Implementation under the code puts the onus on the State to put in place testing facilities which will be free of charge to workers requiring tests. Neither Medicare nor the MBS are mentioned in either the protocol or code.
Not a lot to go on, but what is clear is that for the workers you are testing who are crossing the border, you should not charge them a private fee, nor should you send a bill to their employer because the operation of the protocol and code makes clear any relevant testing costs have not been shifted to employers.
The question is, can you bill these services to Medicare, noting it seems you won’t meet the threshold requirement of clinical relevance because patients are asymptomatic. Bear in mind though that the pathology you have been sending off is all being billed to Medicare.
Section 19(3)(a) of the Health Insurance Act prohibits billing to Medicare for services where the ‘medical expenses in respect of that professional service were incurred by the employer of that person.’ However, these medical expenses were not incurred by the employer due to the operation of the protocol and code.
Section 19(2) also prohibits billing to Medicare where the service is “in respect of a professional service that has been rendered by, or on behalf of, or under an arrangement with:
(a) the Commonwealth;
(b) a State;”
However, if a patient has voluntarily sought out your services in a private capacity, this usually operates to negate this provision, in the same way it makes Medicare billing in public hospital outpatient departments legal.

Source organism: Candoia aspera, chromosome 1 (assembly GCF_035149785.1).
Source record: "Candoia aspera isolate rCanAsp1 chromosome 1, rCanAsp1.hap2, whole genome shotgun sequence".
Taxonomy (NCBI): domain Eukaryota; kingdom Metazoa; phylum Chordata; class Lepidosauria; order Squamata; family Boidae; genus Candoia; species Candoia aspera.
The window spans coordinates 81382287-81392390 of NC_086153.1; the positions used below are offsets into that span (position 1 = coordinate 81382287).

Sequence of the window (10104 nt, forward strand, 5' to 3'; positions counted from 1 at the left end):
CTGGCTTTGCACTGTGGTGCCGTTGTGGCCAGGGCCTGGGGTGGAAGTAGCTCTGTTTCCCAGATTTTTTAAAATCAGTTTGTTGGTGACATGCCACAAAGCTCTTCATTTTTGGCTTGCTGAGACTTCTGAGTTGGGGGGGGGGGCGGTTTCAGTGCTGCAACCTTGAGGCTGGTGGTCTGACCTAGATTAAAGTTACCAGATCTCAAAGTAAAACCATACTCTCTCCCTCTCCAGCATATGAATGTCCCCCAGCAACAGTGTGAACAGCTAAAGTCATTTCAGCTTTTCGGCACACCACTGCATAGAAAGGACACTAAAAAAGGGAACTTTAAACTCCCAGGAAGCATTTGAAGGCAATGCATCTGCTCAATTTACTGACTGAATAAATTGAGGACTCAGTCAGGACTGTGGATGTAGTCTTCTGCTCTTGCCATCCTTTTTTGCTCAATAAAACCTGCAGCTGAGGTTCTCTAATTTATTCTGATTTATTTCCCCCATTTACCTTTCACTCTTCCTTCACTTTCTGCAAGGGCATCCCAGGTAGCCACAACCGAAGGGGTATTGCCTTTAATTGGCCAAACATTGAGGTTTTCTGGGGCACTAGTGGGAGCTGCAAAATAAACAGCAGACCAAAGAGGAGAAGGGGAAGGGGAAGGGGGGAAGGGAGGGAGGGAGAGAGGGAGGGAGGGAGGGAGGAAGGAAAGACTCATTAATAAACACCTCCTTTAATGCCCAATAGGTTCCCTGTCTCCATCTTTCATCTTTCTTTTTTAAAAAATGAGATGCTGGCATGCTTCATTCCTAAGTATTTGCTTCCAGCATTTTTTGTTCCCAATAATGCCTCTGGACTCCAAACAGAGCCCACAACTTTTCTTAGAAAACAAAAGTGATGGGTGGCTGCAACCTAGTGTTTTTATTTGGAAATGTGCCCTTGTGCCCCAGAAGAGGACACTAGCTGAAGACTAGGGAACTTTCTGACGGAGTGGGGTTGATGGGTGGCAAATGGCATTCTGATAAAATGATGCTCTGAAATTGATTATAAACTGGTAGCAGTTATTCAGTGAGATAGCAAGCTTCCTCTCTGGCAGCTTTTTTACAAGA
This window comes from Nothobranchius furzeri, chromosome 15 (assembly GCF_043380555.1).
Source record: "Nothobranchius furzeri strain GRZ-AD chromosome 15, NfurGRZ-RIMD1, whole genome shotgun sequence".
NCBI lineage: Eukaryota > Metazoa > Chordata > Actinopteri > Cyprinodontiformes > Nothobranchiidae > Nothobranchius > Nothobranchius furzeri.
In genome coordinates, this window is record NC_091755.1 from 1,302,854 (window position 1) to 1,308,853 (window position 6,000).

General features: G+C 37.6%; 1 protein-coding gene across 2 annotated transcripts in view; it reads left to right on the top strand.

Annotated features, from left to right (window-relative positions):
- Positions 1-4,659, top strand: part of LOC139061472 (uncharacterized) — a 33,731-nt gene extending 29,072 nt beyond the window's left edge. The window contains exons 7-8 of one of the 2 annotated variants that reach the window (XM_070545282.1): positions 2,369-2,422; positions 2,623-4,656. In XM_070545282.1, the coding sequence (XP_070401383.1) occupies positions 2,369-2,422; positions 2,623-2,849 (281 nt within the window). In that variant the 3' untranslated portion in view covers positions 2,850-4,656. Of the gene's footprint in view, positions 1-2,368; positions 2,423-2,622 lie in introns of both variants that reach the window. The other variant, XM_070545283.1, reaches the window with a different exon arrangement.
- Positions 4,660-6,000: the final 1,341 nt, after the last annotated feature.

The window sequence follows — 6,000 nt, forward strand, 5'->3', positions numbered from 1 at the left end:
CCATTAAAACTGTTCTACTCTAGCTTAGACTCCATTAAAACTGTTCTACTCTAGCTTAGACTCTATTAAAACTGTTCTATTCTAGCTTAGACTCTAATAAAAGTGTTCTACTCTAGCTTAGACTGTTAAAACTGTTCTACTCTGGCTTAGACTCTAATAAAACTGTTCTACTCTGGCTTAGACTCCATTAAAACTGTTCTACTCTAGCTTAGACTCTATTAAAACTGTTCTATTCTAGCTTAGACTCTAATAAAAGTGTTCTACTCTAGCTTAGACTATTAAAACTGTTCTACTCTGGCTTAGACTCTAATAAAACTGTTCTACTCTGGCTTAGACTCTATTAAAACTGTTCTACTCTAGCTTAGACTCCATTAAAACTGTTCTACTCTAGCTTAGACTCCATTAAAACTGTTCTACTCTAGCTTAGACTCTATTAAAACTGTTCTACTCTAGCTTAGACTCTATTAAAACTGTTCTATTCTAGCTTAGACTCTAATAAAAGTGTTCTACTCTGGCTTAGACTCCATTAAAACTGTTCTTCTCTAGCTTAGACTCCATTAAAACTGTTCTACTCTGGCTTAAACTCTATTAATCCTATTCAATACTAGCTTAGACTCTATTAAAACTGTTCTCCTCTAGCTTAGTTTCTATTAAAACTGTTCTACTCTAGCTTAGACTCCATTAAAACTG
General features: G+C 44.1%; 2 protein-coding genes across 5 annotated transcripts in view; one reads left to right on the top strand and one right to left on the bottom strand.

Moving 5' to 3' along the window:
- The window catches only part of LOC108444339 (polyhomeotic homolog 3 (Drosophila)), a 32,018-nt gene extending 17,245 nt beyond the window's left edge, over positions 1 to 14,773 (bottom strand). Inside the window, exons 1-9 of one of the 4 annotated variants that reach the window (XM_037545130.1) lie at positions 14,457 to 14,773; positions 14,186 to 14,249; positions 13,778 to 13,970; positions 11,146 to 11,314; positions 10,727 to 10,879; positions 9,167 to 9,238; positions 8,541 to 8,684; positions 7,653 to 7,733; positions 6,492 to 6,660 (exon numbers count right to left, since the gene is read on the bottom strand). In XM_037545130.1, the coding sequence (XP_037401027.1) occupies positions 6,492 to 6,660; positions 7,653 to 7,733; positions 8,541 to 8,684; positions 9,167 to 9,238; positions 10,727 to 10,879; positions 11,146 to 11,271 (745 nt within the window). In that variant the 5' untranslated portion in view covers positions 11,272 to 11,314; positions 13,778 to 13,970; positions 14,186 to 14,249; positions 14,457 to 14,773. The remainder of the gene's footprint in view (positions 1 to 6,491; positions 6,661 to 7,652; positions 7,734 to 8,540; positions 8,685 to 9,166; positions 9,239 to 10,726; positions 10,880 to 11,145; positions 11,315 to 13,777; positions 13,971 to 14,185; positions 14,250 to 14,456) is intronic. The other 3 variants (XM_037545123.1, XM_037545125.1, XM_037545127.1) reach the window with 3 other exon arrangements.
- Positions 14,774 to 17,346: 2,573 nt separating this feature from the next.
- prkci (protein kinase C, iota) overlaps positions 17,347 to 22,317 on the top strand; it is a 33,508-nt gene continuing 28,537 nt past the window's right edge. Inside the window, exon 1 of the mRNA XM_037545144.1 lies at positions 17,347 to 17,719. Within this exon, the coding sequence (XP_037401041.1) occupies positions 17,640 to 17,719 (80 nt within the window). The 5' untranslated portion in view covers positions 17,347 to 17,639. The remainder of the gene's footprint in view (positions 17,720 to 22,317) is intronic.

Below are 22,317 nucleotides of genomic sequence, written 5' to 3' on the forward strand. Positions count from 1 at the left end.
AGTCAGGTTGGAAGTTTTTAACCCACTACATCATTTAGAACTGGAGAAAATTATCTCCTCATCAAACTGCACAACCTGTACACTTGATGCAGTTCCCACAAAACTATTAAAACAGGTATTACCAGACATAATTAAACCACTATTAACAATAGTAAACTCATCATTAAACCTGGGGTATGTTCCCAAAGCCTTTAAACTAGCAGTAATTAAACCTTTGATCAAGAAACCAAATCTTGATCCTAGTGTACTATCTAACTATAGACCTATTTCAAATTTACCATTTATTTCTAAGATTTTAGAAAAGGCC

No-one expects you to be doing this work for free, and on balance I think you can bulk bill these services to Medicare, because patients are voluntarily coming to you in a private capacity requesting a service, which would enable the billing of the relevant attendance item. The service is not excluded under the employer provisions, nor the Section 19(2) State/Commonwealth provision, based on accepted operation of that clause.
However, a better option may be to obtain GPRC status, because that more accurately reflects the important service you are providing. If you would like to find out more about that please let me know and I’ll see if I can put you in contact with someone who may be able to help.
One final point is to of course ensure you obtain signatures on DB4 forms etc, which I assume you have done.
2. I have a regional colleague, in this case a nurse practitioner, who has referred a patient for a telehealth consult (likely a 141) and wants to sit with the patient as part of teleconference? Can additional item numbers apply given that two clinicians are together and would I or the colleague bill separately or together (thus one making a payment to the other).
Yes. The NP can claim the relevant patient end telehealth item from the range 82220 – 82225.
Stay well and fingers crossed for a telehealth extension announcement soon.
Margaret and the Synapse team.